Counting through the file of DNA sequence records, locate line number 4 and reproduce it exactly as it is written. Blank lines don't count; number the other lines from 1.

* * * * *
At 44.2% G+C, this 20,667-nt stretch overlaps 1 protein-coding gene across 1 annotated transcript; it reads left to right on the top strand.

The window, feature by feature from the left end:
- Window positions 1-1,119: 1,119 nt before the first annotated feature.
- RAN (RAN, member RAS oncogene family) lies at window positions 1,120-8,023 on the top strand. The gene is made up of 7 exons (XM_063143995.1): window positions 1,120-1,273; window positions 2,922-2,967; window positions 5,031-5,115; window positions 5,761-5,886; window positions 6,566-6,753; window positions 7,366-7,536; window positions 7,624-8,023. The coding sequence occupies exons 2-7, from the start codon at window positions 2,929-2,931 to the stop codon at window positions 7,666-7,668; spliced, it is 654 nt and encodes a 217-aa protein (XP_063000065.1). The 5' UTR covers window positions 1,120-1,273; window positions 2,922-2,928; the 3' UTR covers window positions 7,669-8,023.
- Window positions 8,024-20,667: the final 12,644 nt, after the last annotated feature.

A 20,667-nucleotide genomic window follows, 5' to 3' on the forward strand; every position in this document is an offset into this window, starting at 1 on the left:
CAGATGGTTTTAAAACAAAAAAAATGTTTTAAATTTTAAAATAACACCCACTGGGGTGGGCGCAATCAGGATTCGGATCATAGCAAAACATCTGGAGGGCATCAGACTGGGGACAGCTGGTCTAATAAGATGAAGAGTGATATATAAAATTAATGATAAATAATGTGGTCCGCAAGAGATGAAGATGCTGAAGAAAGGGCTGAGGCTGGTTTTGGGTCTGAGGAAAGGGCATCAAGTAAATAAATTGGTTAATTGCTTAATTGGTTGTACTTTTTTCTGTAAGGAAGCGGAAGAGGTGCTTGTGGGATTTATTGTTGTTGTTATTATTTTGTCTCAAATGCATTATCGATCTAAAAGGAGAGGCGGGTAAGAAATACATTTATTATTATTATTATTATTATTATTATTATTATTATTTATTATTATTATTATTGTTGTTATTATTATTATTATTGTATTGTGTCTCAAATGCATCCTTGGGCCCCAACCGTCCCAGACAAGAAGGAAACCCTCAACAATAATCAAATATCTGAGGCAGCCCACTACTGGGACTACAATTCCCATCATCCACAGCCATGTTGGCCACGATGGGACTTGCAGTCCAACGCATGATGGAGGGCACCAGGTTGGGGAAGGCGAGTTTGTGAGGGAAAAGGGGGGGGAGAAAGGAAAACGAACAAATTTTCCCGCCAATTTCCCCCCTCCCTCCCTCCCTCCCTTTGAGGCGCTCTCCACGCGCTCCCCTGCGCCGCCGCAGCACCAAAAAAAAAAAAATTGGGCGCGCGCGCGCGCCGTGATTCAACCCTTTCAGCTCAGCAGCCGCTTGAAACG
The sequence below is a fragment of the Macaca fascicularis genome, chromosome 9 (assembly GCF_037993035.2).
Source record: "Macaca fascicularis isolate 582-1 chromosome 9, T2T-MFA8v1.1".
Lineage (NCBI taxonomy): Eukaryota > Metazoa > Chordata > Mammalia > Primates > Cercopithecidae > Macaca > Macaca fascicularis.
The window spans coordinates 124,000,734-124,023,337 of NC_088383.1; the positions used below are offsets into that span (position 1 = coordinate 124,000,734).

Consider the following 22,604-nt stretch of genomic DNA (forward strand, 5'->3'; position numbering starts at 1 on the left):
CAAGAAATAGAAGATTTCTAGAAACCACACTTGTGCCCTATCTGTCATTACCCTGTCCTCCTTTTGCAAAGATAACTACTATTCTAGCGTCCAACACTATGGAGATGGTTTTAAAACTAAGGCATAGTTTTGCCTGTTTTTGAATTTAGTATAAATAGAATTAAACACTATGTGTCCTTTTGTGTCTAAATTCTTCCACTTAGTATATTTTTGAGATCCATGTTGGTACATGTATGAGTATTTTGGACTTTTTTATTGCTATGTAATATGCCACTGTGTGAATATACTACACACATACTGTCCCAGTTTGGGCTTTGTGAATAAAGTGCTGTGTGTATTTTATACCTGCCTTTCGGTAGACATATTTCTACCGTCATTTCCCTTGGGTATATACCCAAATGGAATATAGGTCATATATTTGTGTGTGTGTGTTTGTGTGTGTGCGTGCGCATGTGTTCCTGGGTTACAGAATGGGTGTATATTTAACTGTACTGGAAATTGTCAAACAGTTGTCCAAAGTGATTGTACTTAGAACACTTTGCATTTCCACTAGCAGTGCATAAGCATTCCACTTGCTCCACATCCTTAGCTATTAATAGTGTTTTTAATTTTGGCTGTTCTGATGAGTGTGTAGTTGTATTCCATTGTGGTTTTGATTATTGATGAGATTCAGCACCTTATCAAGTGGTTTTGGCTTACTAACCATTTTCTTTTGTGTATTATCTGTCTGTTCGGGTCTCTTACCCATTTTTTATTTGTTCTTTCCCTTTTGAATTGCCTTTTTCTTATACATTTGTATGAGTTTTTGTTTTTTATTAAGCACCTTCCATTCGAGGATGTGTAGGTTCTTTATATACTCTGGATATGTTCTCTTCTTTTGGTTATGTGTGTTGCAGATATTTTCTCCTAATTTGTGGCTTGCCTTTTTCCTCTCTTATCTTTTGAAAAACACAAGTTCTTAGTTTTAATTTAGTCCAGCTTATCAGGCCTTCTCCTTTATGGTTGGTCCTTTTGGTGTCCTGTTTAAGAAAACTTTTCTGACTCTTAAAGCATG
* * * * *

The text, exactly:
- RAN (RAN, member RAS oncogene family) lies at window positions 1,120-8,023 on the top strand. The gene is made up of 7 exons (XM_063143995.1): window positions 1,120-1,273; window positions 2,922-2,967; window positions 5,031-5,115; window positions 5,761-5,886; window positions 6,566-6,753; window positions 7,366-7,536; window positions 7,624-8,023. The coding sequence occupies exons 2-7, from the start codon at window positions 2,929-2,931 to the stop codon at window positions 7,666-7,668; spliced, it is 654 nt and encodes a 217-aa protein (XP_063000065.1). The 5' UTR covers window positions 1,120-1,273; window positions 2,922-2,928; the 3' UTR covers window positions 7,669-8,023.